For the party's traditional vote bank -- traders -- demonetisation was a 'political betrayal,' reports Radhika Ramaseshan.
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Manoj Kucchal, a hardware vendor in Bijnor's commercial hub, Sadar Bazar, looked harassed as he summoned his chartered accountant for the morning session he has been holding since the taxman knocked on his doors.
The taxman started sending him alerts after vetting Kucchal's bank accounts to check how much cash was put in it after November 8, the day Prime Minister Narendra Modi demonetised high-value currency notes.
"The I-T (income tax) department has served 10 messages on my mobile in the past 10 days. If I do not answer these within 10 days, I will have to pay a penalty of Rs 10,000 per notice. The thing that amuses me is the number of times I have used the figure 10," said Kucchal, who heads the Bijnor district traders association.
At Saharanpur, 110 km away, Vivek Minocha, who helms the city's traders forum, is feeling harassed.
"The I-T guys are demanding proof for every rupee we put in (to a bank account). The PM himself said once not to probe deposits of up to Rs 2.5 lakh by housewives. The women in my joint family have made deposits. It seems the I-T sleuths will not heed his advice. What do I do?" asked Minocha.
In the cities of western Uttar Pradesh, whose economies are sustained mostly by wholesale and retail trading, demonetisation has been a killer.
In the absence of large industries at these places, trading in food, agro products, industrial goods and crafts is a major economic contributor and a sizeable employer.
Of Saharanpur's 12,172 registered industrial units, medium and large units account for a paltry 32.
Bijnor, a smaller place, fares a little better with 281 medium and large industries, of the 6,706 registered units.
Apart from agriculture, trade is the other big linkage between the urban and rural economies.
This linkage is operationalised by a chain of transactions that has evolved and been micro-tuned over the decades.
It has now snapped and looks irreparable for the time to come.
Minocha, who supplies innerwear to a predominantly rural clientele, explained how the breakdown happened.
"In the 22 years I have been in business, November and December are the peak months for selling thermals and warm underwear. I used to run out of stock. Last year, none of my rural clients picked up stuff. I have materials worth lakhs lying at home. Hot weather has almost set in, but I have no cash to buy summer wear (to sell)."
"My clients will seek other suppliers. The wheel has stopped turning for me," he said.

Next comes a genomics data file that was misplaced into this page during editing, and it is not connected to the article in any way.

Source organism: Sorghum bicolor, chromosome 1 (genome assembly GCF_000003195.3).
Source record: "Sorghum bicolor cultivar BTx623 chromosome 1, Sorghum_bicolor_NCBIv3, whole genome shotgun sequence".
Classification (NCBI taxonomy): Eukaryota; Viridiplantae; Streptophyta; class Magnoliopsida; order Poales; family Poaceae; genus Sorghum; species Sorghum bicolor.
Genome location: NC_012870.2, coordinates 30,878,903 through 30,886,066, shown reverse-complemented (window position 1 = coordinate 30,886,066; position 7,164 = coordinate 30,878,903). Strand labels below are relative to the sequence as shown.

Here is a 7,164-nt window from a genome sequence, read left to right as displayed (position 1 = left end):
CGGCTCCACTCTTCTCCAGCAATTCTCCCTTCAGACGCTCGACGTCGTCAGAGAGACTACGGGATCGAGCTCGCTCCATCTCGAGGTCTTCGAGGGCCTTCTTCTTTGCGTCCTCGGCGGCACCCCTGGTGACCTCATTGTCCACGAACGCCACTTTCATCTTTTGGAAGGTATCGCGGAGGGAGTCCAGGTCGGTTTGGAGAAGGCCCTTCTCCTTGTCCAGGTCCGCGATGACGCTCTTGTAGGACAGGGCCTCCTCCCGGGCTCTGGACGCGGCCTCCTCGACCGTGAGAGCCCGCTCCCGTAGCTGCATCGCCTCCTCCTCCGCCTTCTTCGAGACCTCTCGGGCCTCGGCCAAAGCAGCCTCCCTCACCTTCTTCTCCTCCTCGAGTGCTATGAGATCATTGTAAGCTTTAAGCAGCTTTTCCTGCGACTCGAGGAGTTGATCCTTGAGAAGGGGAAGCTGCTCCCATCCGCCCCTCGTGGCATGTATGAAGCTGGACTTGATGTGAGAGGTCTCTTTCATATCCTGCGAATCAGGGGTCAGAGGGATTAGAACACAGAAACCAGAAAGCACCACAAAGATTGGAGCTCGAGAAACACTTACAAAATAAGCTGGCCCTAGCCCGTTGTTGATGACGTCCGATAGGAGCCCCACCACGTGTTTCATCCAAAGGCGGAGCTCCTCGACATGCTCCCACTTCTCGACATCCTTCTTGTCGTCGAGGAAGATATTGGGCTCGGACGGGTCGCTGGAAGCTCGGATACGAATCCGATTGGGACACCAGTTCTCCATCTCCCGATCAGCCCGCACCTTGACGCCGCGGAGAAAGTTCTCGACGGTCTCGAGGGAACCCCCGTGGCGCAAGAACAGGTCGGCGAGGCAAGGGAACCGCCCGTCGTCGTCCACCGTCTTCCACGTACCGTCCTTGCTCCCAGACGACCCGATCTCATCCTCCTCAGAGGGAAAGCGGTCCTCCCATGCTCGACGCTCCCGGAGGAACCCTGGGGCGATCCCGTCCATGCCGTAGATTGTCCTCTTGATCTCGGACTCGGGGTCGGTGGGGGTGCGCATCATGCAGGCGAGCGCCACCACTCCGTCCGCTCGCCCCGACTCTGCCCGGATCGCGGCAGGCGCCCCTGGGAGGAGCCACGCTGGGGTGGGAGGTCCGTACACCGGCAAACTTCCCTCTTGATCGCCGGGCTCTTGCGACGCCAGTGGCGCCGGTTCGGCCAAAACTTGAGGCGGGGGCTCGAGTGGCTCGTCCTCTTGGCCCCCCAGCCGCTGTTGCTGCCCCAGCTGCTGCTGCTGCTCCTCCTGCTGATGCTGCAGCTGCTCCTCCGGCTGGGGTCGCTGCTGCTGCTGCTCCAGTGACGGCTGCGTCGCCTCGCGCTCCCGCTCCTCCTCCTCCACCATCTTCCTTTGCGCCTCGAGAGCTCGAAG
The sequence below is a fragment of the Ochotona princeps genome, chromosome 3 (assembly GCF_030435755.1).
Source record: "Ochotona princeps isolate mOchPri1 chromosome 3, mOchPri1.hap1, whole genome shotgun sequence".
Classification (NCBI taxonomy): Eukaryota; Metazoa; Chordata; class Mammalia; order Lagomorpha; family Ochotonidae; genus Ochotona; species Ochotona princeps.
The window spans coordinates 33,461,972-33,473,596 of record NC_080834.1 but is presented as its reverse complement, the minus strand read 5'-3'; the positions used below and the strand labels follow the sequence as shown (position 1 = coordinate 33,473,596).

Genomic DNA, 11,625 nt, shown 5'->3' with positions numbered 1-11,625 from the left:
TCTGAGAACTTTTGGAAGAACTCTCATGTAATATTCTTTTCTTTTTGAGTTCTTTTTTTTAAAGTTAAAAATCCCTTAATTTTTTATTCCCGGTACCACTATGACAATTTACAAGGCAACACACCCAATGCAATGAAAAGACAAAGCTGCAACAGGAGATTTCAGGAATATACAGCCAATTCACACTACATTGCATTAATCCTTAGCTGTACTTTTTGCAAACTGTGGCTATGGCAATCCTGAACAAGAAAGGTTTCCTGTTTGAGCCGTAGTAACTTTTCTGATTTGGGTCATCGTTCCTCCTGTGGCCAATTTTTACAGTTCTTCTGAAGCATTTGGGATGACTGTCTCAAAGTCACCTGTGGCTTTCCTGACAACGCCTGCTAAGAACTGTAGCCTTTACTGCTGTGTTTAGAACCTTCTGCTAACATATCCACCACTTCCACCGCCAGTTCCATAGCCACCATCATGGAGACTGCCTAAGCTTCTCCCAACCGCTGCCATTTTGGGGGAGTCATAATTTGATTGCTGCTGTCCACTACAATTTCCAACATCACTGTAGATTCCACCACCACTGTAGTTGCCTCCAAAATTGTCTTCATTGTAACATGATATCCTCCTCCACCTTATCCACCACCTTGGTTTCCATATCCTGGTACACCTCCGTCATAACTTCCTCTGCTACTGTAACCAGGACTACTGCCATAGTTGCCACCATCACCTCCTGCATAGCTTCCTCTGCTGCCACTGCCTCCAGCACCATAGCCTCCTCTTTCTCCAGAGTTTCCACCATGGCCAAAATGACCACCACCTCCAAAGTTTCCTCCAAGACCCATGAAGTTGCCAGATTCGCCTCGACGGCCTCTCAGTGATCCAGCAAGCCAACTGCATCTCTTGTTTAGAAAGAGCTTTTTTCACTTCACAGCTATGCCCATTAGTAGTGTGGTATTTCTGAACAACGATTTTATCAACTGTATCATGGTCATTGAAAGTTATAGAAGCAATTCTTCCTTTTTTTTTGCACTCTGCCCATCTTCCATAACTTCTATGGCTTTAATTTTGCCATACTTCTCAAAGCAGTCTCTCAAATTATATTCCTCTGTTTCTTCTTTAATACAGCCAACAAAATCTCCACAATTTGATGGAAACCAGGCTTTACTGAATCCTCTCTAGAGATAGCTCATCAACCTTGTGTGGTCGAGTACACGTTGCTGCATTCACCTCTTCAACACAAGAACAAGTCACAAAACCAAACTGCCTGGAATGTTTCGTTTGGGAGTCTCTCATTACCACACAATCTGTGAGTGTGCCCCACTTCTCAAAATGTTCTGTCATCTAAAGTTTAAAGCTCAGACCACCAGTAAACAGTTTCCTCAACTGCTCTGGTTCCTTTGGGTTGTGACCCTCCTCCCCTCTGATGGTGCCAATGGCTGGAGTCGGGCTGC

For the traders, demonetisation was a 'political betrayal' by the Bharatiya Janata Party, "the party we grew up with all our lives," rued Mukesh Dutta, Minocha's colleague.
Therefore, when Power Minister Piyush Goyal was directed by the BJP brass to 'clarify' to the trading community that the taxman's alerts meant nothing, few, if anybody, took him seriously.
Goyal was in Saharanpur last week and told the traders the messages were not notices but 'routine updates' of their savings accounts.
A show cause notice, the minister added, is always dispatched by post.
"In our presence Goyalji spoke to (Hasmukh) Adhia (the revenue secretary) and ordered him to issue a statement to the effect," said Ishwar Goyal, the BJP's joint campaign coordinator in Saharanpur.
"I admit some of our party people had doubts. If there are problems within one's household, it is incumbent on a responsible member to resolve those and that's what Goyalji did."
However, Jaswant Batra, a BJP member and the vice-president of the city's traders forum, conceded that the party had held a couple of 'perfunctory' meets with the business community.
But this time its leaders were engaging with it "at least" thrice every day.
These interactions segregated the traders into three voting groups: The younger ones rooted for the Samajwadi Party; the irate older ones claimed they would opt for NOTA (none of the above option in a voting machine) and a few die-hards resigned themselves to the inevitability of sticking with the BJP.
Bijnor transporter Atul Gupta, who voted only for the BJP until 2014, traduced the "notebandi" as Modi's "nasbandi" moment, alluding to how Indira Gandhi's enforcement of the sterilisation programme had turned the masses away from her in the post-Emergency election.
He has resolved to "teach the BJP a lesson."
Saharanpur's veteran trader Rajendra Gupta said the Samajwadi Party and the Bahujan Samaj Party "put him off" and NOTA was his only option.
Jitendra Agarwal, a dealer of disposable crockery and cutlery in Bijnor, gave Modi the benefit of doubt.
"The bureaucracy and the banks have let him down. His intention was noble," Agarwal said.